Another Third Circuit Setback for Media Interests
In a setback for media interests, the United States Court of Appeals for the Third Circuit yesterday issued its Opinion in Prometheus Radio Project v. FCC (“Prometheus II“). The case focuses on the Federal Communications Commission’s most recent revisions to its media ownership rules, which were adopted in a 2008 Order (the “2008 Order“) concluding the FCC’s 2006 Quadrennial Regulatory Review.
The Prometheus II Opinion generally upheld those portions of the 2008 Order which retained the pre-2003 versions of the:
- Radio/Television Cross-Ownership Rule
- Local Television Ownership Rule, including the Top-Four Station and Eight Voices Tests
- Local Radio Ownership Rule
- Dual Network Rule
With respect to each of these rules, media interests had argued that the limitations were no longer necessary in the public interest as a result of increased competition, and that the FCC was therefore obligated under Section 202(h) of the 1996 Telecommunications Act to repeal or modify those regulations. The Third Circuit rejected those arguments and found the FCC’s analysis supporting a continuation of its pre-2003 ownership limitations to be reasonable, and not arbitrary, capricious, and/or unconstitutional.
The Third Circuit also remanded some portions of the 2008 Order to the FCC. First, the Third Circuit spent a considerable portion of the Opinion determining that the FCC failed to meet notice and comment requirements of the Administrative Procedure Act with regard to its decisions affecting the Newspaper/Broadcast Cross-Ownership (“NBCO”) rules. The court repeated at length criticisms raised by FCC Commissioner Copps and former Commissioner Adelstein and ultimately decided that these defects were so significant as to require that the NBCO rules be vacated and remanded to the FCC to be considered again as part of the 2010 Quadrennial Regulatory Review.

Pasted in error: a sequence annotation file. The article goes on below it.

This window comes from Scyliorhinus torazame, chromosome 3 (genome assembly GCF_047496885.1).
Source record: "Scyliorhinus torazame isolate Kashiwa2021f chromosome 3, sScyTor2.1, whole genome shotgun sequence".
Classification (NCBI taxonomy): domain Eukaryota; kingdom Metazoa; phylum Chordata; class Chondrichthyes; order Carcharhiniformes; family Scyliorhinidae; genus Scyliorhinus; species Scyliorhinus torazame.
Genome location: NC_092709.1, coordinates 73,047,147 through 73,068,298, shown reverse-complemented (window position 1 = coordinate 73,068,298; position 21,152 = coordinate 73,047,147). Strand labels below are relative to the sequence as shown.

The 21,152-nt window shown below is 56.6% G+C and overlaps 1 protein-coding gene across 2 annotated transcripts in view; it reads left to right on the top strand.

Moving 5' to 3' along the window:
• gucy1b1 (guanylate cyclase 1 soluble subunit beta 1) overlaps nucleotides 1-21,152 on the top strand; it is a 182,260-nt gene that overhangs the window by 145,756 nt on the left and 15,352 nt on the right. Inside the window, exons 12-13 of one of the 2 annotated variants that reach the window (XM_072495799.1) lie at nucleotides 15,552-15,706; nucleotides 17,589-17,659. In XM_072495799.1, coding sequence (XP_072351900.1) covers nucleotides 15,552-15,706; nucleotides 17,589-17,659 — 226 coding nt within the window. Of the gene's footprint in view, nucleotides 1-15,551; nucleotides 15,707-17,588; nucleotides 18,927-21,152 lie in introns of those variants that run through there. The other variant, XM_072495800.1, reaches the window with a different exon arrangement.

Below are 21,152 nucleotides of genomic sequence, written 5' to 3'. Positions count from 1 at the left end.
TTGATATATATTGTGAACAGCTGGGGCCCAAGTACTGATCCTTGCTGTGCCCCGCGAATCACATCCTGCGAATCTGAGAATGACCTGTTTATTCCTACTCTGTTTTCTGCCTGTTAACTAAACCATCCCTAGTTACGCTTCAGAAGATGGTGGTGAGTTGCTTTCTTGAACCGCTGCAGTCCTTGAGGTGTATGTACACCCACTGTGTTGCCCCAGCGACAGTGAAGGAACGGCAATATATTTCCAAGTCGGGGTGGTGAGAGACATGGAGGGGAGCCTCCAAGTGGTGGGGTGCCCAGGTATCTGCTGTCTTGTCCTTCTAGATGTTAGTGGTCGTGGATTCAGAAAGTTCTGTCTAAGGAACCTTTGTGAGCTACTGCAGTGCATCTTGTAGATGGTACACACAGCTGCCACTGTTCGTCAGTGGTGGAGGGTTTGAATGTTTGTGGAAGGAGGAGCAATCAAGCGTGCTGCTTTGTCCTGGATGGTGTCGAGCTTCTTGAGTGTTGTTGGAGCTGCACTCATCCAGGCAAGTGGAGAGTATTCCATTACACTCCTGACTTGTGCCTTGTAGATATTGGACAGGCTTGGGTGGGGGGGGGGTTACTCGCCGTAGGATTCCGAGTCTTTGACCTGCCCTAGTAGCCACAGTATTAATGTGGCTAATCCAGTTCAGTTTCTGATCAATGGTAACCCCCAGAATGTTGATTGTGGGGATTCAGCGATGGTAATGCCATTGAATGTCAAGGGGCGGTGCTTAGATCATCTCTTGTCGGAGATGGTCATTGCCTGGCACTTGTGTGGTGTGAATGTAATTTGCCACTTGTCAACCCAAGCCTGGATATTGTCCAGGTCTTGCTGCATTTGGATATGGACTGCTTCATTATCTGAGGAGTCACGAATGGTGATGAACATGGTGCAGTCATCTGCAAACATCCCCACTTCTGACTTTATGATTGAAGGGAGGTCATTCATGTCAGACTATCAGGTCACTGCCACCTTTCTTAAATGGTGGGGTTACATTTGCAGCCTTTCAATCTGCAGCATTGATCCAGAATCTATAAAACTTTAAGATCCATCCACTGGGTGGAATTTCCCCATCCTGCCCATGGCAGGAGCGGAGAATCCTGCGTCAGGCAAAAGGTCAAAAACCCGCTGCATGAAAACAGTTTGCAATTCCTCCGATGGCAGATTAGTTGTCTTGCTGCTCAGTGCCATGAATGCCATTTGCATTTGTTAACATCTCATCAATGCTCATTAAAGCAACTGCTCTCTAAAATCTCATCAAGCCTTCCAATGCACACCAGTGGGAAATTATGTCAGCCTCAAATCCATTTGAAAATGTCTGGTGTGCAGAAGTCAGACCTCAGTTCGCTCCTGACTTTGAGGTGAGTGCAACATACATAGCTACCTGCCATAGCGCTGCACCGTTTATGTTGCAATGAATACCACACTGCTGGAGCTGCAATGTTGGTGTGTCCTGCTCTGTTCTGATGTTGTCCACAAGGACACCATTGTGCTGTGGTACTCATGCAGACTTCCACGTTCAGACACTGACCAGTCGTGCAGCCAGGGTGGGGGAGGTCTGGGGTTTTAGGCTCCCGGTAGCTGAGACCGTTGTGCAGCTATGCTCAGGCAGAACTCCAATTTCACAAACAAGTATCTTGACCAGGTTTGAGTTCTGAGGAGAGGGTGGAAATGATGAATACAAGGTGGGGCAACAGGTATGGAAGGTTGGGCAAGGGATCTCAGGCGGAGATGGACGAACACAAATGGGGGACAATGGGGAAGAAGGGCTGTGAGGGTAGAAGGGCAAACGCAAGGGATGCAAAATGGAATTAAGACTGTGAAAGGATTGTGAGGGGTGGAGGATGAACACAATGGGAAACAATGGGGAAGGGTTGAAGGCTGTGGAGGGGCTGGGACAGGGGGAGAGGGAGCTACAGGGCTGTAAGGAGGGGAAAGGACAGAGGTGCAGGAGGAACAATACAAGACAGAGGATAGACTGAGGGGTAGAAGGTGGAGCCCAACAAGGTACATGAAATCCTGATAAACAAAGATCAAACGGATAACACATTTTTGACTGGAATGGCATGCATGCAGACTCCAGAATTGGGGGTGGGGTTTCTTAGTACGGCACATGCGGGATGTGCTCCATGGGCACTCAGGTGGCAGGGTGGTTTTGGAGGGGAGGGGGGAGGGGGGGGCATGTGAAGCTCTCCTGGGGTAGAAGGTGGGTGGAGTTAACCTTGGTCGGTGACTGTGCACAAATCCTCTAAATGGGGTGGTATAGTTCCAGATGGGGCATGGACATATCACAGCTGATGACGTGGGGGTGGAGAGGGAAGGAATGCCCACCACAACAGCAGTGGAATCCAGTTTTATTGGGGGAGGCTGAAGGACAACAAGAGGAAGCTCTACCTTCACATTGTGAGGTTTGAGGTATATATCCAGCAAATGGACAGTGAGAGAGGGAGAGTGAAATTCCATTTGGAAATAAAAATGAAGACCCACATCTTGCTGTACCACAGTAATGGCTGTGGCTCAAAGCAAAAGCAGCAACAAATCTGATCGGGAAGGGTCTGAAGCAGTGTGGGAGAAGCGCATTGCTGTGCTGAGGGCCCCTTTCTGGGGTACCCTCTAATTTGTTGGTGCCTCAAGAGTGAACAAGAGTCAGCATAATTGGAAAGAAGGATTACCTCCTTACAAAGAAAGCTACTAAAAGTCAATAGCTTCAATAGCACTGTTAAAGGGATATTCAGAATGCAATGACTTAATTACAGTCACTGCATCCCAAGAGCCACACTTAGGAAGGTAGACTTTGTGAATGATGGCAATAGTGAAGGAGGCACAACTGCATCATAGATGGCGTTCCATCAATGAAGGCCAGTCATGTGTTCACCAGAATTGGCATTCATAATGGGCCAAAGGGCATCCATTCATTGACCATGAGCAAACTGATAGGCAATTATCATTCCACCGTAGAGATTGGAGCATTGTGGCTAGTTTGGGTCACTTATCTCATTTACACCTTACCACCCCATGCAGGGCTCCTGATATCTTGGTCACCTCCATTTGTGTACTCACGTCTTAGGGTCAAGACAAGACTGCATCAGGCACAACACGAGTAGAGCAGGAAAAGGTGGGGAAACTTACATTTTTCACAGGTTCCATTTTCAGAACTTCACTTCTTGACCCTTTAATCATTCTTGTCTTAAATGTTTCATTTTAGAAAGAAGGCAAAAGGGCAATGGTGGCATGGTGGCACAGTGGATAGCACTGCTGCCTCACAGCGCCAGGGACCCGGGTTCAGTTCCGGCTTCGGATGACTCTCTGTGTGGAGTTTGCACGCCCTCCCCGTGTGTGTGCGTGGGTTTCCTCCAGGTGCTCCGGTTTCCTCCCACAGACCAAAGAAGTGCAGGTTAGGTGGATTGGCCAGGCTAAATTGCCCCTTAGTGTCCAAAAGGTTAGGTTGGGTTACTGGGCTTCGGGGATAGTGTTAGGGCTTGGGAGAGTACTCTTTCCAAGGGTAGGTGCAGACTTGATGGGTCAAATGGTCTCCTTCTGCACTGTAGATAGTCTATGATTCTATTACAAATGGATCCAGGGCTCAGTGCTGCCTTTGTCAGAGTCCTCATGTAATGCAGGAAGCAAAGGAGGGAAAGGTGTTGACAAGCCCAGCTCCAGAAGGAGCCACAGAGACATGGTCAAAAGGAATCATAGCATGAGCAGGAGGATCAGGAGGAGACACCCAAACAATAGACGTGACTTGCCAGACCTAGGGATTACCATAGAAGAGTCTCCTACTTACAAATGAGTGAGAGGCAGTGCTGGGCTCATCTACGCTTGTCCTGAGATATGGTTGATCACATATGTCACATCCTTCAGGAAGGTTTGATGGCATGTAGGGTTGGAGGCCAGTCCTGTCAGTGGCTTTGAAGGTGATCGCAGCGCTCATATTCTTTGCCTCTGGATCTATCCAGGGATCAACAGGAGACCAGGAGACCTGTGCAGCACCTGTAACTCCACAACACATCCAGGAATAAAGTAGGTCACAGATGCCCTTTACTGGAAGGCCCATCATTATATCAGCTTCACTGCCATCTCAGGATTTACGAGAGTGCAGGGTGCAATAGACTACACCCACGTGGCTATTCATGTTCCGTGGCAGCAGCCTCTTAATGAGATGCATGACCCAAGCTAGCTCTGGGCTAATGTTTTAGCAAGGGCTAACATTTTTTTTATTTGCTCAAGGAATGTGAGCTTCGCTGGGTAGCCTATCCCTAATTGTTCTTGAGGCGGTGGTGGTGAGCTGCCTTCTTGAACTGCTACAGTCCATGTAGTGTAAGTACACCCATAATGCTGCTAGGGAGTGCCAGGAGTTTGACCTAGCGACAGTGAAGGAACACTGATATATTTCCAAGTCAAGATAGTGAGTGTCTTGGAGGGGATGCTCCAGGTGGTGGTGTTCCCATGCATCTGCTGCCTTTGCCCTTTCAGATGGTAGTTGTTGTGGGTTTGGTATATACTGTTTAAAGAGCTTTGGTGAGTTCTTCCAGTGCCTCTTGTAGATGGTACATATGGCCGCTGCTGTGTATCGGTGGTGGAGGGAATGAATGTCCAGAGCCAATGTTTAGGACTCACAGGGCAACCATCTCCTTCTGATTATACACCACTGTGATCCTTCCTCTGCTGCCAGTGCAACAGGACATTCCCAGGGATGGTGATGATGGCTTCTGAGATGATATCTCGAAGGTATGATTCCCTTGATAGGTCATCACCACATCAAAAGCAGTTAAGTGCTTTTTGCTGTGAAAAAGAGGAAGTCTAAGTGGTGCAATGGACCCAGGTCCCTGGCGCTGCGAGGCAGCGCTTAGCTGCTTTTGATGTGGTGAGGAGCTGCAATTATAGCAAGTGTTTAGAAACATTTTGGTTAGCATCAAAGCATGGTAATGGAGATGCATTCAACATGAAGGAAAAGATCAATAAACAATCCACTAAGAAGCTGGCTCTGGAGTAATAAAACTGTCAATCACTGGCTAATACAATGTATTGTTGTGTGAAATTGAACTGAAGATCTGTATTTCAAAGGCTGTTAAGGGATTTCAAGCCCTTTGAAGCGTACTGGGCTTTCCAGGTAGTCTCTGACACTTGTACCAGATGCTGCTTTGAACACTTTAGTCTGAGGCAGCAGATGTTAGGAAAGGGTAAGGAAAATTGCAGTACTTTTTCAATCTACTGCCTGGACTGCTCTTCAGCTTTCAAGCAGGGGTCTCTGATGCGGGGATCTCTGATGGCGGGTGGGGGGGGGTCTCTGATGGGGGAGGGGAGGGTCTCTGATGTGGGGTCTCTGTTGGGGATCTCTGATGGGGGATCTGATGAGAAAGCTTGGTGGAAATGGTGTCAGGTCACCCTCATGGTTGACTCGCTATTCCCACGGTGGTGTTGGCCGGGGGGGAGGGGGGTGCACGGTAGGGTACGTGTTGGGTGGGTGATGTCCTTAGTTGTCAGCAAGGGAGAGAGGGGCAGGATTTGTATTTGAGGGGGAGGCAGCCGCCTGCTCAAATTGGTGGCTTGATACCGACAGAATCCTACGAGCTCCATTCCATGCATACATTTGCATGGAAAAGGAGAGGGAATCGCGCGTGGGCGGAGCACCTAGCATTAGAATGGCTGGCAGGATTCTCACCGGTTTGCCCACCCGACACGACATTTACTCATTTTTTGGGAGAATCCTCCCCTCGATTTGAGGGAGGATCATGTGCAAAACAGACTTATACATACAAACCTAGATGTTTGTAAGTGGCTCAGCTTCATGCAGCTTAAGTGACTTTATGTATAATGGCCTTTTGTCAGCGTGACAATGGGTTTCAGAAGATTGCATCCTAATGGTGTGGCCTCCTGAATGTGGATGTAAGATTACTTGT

Also with respect to the NBCO rule, the 2008 Order had granted five permanent waivers of the rule to Gannett and to Media General. A group of public advocacy groups challenged those grants, but the Third Circuit held that the FCC had not been given an opportunity to pass on the arguments below and that the court therefore lacked jurisdiction to hear those challenges.
Finally, the Court ruled that the FCC failed to adequately address proposals to foster minority and female ownership of broadcast media in the 2008 Order and the related Diversity Order. It particularly criticized the FCC’s use of SBA criteria in determining whether a party was an “eligible entity” under the failed station solicitation rule adopted in the 2008 Order, and its failure to give adequate consideration to proposals from interest groups to limit eligibility to socially and economically disadvantaged businesses. As a result, this ruling was also vacated and remanded to the FCC.
From here, the FCC will now have to address the items that the Third Circuit has remanded to it. In addition, the FCC is again considering its multiple ownership rules in conjunction with its 2010 Quadrennial Regulatory Review. Therefore, the ball is yet again in the FCC’s court.